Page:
My fingertips are burning where they touch the mug filled with hot coffee. I take a quick drink, set the mug down on the desk, and continue scrolling through the morning emails and notifications.

It’s 6:15ish. I just took the dog out and I’m working early today because I have an evening presentation that I want to rehearse a couple of more times before I launch into my first assignment.

The first email is a notice that the product I ordered, is no longer available. Another tells me about a meeting that needs to be rescheduled. Something has come up for the client. Another is a change in a Zoom link for a class I’m taking. My daughter’s teacher changed the remote schooling assignment and my husband just found out he needs to work late. I scribble out notes in my calendar. Adjust other appointments. Replace the product with another.

Then, another email comes in. The big presentation I have tonight — canceled. Are you kidding me? I’ve only been up an hour and my entire day has changed.

Agility is Key for Creators

If we’ve learned anything at all from 2020, it’s this: We are capable of managing great change and uncertainty. We are agile. We can adapt, go with the flow. And if we want to create a sustainable business, finish a project, grow, we must be agile. It’s the key to creativity and continuation, and essential to surviving in the marketplace.

Psychologists explain mental agility as the capacity to shift between different emotions, actions, options, actions, and ideas when needed. We are flexible, rather than rigid. This allows us to pivot, toss out one plan, when a better one reveals itself, and respond to changing situations in a calm, flexible way. Things may remain unpredictable but you trust in your ability to manage those fluctuating situations. You are nimble.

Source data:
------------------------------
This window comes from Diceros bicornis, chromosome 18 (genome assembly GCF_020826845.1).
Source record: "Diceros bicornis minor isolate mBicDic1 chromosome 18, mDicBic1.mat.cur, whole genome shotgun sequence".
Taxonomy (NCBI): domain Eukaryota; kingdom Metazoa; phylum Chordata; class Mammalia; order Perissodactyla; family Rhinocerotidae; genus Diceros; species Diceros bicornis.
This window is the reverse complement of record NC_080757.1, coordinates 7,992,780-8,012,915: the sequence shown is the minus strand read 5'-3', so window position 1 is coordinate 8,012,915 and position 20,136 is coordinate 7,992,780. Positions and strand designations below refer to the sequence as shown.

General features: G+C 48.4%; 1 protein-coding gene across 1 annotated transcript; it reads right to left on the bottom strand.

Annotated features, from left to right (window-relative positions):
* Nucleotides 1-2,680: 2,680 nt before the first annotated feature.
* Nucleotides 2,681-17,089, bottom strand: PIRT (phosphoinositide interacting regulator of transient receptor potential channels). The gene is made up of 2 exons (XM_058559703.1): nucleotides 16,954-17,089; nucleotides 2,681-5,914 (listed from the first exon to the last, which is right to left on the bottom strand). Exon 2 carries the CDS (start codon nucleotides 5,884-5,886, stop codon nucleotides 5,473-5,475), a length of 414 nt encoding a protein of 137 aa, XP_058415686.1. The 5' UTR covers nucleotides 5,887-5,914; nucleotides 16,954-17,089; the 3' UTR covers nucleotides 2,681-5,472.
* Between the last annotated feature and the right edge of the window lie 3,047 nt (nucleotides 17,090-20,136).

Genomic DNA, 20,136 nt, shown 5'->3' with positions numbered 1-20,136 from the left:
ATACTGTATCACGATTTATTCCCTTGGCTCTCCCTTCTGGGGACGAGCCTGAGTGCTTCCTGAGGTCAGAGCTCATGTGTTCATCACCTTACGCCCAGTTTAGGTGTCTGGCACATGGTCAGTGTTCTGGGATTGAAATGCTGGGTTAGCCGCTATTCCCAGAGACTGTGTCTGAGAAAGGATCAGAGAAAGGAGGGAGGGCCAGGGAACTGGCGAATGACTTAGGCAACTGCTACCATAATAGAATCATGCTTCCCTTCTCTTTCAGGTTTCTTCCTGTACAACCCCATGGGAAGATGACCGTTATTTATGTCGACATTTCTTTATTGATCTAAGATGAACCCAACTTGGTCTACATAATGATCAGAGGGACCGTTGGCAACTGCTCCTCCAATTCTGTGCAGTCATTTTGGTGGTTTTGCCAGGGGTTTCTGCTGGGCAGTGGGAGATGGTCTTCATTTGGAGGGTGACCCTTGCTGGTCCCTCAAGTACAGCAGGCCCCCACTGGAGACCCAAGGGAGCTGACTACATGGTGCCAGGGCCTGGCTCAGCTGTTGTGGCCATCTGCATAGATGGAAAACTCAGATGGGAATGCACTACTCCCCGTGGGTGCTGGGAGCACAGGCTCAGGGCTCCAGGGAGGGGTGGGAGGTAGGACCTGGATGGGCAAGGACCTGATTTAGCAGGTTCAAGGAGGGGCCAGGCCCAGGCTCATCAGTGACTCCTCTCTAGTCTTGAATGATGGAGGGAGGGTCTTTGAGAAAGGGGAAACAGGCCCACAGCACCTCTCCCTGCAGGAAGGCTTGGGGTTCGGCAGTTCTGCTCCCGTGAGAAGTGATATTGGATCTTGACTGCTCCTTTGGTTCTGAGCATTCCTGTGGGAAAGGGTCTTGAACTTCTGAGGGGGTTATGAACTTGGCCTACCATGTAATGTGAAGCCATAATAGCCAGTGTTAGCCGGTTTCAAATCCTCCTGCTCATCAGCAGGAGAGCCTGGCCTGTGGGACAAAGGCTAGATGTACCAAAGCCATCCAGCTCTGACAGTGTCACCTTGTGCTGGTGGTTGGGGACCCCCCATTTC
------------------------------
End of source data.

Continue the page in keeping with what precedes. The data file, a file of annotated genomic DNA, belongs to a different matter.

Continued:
We may not like change, of course. I was stressed when my carefully planned schedule began falling apart. I experienced the stress and then moved on. But when we are agile, we can better deal with the stress of change. And, when we do, not only do we become more creative and confident, but we are also more innovative, responsive, and overall, better problem solvers. 

It’s not all good. Agility can be taxing. When we are challenged to adapt to multiple things at once, it’s tiring and after those days or projects are completed or resolved, I find I need to unwind after a day of shifting sands. Settle in on the back deck and listen to the birds or exercise. But then, I’m ready to go again.

Those who have a high degree of agility, but low resilience may have a higher risk of depression and anxiety and may be more prone to burnout, according to a meQuilbrium study. But agility can be protective too. Most people who have high degrees of agility and resilience, experience significantly fewer mental health issues.

Here’s how I think about it: If I want to keep doing what I do — be a maker, nurture a sustainable business, write, build, make, shape, inspire work that adds meaning and value, while being a present wife, friend, and parent — then one of the most important skills I can have is agility. And the good news is wherever we are starting from, on the agility spectrum — and for years I was on the low side — we can develop it like any other skill and become more agile.

How to Develop Mental Agility

1. Lighten up. A change — like a client pulling out at the last minute, or an assignment falling through doesn’t seem funny at first. But, can you shrug, sigh, and find the absurd humor in it? Then you can pivot in a way that will help you manage.

2. Rewrite the story. When things turn away from what you want or expected, change the story. So you lose that big client. How will you talk about it? Will you tell a story of failure and loss? Of disrespect? Or, will you talk about how you overcame disappointment to create a new opportunity?

When I was a new writer, I had an editor not only reject me repeatedly, but the last time, she laughed sarcastically, said I wasn’t good enough to write for her, and probably never would be. It hurt. I wallowed for a day. Then, instead of sticking with her story, I created a new one.